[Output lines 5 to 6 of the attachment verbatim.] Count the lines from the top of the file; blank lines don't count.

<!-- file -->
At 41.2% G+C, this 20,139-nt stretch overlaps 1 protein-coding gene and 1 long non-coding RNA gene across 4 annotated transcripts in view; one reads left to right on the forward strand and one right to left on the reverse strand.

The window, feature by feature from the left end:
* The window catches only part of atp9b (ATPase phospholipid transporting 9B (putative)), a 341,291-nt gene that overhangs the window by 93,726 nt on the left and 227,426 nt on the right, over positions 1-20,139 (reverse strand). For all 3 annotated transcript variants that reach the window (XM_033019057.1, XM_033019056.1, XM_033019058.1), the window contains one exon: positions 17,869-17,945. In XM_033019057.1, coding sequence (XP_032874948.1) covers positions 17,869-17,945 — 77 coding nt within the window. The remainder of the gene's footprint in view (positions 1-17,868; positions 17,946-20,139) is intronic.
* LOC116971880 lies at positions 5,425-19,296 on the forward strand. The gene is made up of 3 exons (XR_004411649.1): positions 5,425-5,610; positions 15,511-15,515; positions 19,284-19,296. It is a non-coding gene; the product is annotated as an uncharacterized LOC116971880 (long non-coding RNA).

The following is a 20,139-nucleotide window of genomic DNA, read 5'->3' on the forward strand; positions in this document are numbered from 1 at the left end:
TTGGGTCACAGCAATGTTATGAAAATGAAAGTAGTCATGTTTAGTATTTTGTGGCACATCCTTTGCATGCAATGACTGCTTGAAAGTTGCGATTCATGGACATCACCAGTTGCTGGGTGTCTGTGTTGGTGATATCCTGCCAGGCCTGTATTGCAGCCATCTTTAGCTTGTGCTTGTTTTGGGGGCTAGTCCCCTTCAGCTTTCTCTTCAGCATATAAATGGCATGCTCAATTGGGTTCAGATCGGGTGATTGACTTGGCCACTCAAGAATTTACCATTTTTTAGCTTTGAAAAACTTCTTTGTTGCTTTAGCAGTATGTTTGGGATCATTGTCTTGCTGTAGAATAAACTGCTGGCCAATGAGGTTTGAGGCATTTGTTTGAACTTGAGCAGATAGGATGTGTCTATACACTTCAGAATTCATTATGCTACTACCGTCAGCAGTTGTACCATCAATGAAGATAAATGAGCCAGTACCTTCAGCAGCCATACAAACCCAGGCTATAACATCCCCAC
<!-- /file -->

The following is a 20,139-nucleotide window of genomic DNA, read 5'->3' on the forward strand; positions in this document are numbered from 1 at the left end:
TTGGGTCACAGCAATGTTATGAAAATGAAAGTAGTCATGTTTAGTATTTTGTGGCACATCCTTTGCATGCAATGACTGCTTGAAAGTTGCGATTCATGGACATCACCAGTTGCTGGGTGTCTGTGTTGGTGATATCCTGCCAGGCCTGTATTGCAGCCATCTTTAGCTTGTGCTTGTTTTGGGGGCTAGTCCCCTTCAGCTTTCTCTTCAGCATATAAATGGCATGCTCAATTGGGTTCAGATCGGGTGATTGACTTGGCCACTCAAGAATTTACCATTTTTTAGCTTTGAAAAACTTCTTTGTTGCTTTAGCAGTATGTTTGGGATCATTGTCTTGCTGTAGAATAAACTGCTGGCCAATGAGGTTTGAGGCATTTGTTTGAACTTGAGCAGATAGGATGTGTCTATACACTTCAGAATTCATTATGCTACTACCGTCAGCAGTTGTACCATCAATGAAGATAAATGAGCCAGTACCTTCAGCAGCCATACAAACCCAGGCTATAACATCCCCAC